“My friend Paul Goodyear has been working on this project almost since Pearl Harbor happened. It’s been a long time coming.” A website, www.ussoklahoma.com, has a complete history of the ship from 1914 when commissioned to 1941 when it was taken down. Commentary by those who lived it, photos of the men lost, and video footage is intermingled to document the times.       

Roberts’ story is not on the website, but he’s written it down and shares it when asked. He was one of the 32 men rescued after being trapped below for at least thirty-six hours. 

He recalls they were in their bunks when the call came to “take cover” then two minutes later it was “man your battle station.” Six men made their way to the emergency radio room next to the steering room, when the ship was hit by four torpedoes and began to roll. The emergency lights and communication went out so they decided they better get out.  “We went up the ladder to go through the carpenter shop, but they had already abandoned ship and left the hatch dog-down from the top.  We had no way of escaping.”

They returned to their battle station.  The ship had now turned over as far as it could go, “so basically we were sitting on the overhead.” He said he and his buddy Roiland tried to open the hatch, but the pressure wouldn’t allow it.  They had no lights or even flashlights. They would light matches knowing it would use oxygen.

“We got all the dogs secured except one,” said Roberts. “Then we laid back hoping to be rescued. We would pound out code, but never receive an answer because there were too many people pounding outside on the hull of the ship which was out of the water.”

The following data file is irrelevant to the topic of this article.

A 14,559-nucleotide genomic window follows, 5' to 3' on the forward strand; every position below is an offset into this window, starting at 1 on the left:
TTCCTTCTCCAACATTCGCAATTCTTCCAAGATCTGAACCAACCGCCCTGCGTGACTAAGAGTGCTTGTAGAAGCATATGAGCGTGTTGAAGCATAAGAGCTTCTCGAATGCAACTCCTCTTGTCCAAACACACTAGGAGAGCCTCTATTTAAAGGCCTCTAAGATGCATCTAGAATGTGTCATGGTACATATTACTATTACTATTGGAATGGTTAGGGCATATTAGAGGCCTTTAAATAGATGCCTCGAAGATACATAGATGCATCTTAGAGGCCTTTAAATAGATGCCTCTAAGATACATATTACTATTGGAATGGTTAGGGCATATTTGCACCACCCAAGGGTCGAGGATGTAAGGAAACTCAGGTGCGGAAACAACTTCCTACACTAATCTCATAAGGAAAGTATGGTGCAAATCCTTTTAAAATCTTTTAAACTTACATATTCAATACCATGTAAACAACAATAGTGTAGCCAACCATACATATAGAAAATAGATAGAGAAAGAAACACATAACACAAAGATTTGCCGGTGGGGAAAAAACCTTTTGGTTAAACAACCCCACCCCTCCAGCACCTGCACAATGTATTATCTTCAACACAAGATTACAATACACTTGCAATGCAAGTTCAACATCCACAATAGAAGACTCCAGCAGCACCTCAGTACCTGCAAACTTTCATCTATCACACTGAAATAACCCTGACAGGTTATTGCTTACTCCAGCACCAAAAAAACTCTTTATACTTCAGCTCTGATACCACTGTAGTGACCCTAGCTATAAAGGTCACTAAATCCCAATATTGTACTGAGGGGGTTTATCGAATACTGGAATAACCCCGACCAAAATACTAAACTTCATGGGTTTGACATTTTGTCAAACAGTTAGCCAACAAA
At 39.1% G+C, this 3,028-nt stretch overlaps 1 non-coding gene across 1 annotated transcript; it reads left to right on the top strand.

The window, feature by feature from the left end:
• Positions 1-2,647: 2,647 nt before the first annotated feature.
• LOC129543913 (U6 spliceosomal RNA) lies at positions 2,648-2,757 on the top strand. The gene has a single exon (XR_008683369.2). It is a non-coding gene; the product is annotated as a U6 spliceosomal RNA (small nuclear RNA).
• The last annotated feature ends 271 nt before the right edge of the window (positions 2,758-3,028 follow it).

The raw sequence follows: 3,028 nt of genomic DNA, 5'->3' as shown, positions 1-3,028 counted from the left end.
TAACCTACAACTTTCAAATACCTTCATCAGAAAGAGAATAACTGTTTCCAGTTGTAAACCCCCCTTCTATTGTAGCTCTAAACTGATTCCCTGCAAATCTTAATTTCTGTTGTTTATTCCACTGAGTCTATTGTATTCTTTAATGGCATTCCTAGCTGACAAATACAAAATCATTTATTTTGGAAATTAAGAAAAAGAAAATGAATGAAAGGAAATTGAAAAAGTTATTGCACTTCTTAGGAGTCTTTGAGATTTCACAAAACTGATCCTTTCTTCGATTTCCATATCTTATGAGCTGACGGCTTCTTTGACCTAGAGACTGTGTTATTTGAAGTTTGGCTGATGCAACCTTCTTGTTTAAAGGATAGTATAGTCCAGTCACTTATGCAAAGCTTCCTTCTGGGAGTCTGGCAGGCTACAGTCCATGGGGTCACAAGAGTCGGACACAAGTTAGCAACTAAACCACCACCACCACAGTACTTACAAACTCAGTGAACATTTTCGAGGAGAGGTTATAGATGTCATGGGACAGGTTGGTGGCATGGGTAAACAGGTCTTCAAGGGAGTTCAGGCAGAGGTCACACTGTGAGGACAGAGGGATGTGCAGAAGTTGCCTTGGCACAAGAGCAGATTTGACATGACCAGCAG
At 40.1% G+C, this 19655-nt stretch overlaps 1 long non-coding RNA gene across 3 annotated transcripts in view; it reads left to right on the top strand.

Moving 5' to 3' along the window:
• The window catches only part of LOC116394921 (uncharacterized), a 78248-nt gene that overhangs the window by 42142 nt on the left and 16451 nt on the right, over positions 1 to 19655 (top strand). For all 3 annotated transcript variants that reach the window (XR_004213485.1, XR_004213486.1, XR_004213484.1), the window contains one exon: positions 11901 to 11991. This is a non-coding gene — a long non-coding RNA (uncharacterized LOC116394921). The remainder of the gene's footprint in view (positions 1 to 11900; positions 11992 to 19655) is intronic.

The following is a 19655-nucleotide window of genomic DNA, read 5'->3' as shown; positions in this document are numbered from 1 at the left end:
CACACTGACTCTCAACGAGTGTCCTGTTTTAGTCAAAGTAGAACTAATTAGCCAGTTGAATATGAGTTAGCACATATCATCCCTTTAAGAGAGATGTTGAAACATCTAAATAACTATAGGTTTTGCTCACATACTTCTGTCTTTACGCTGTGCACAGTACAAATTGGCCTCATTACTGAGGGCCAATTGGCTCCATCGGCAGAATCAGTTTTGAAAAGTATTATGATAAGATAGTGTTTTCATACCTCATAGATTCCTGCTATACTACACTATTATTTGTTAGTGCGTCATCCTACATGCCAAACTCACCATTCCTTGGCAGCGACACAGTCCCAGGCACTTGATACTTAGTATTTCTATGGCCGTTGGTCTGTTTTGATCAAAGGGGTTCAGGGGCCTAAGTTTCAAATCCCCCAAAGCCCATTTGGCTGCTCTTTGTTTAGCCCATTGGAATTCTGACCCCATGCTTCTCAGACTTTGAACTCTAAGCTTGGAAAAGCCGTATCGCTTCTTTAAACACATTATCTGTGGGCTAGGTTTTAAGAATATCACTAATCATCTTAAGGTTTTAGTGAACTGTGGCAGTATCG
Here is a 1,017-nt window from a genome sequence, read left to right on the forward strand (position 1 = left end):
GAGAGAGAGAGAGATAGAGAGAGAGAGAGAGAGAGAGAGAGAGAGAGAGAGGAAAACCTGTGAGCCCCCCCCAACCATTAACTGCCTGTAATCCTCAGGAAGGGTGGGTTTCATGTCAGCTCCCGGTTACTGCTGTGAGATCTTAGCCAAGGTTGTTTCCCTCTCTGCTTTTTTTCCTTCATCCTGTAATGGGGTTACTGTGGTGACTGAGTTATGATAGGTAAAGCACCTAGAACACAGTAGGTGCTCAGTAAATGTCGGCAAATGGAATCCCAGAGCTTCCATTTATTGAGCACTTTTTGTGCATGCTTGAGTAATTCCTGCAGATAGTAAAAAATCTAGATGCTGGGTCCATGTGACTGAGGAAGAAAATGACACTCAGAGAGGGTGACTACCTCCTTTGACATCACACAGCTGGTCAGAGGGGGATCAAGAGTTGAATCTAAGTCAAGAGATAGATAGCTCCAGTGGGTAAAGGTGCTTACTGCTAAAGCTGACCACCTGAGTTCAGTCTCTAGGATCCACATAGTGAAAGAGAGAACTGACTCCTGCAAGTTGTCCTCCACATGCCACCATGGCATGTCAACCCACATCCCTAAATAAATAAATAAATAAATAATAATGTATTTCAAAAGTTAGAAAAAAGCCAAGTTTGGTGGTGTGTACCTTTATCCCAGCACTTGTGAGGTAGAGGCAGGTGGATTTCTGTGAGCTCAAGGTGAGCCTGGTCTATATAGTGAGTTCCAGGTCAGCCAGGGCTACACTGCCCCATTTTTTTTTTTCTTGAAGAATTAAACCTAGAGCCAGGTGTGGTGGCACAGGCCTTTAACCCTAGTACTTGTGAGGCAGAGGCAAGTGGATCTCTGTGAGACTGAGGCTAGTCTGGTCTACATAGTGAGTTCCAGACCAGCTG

Roberts said they knew rescuers were trying to help them. Later he discovered that they were afraid to use a torch to cut holes fearing they would burn those trapped alive.  They diligently kept pounding to reach the trapped men.

Meanwhile, Roberts could hear gunfire and knew when the USS Arizona exploded. Time became critical when water started pouring into their battle station.

After about 36 hours and just in time their hatch opened. They could see light coming into their compartment. Fifteen minutes later and their compartment would have completely been filled with water.

They were taken to the hospital ship Solace and given showers to clean up and brandy to calm down. 

Seaman First Class Roberts knows he was one of the lucky one’s who was able to put the war behind him and focus on life, career and family at home… Thanks, Norm Roberts, for being our Central Coast ambassador in Hawaii for the dedication to lives lost on the USS Oklahoma, a tribute for centuries to come each Pearl Harbor Day. 

There was more content in this originally published story about Norman Orlando Roberts, 1919-2008, much of which was also published in his obituary. Roberts was a radioman in WWII, honored in 2008 along with the other survivors at Ford Island in Hawaii. In his civilian life he worked up to foreman for Pacific Telephone for 25 years in San Jose. He and Marilyn retired to Montana creating a second career as owners and operators of the Swan Lake Resort for 20 years. They purchased a vacation home in Morro Bay before moving permanently to the area. They were able to travel worldwide together over their 45 years of marriage. Their family included their sons Dale, Dean, Charles and Michael and a daughter, Noreen, plus five grandchildren and two great-grandchildren.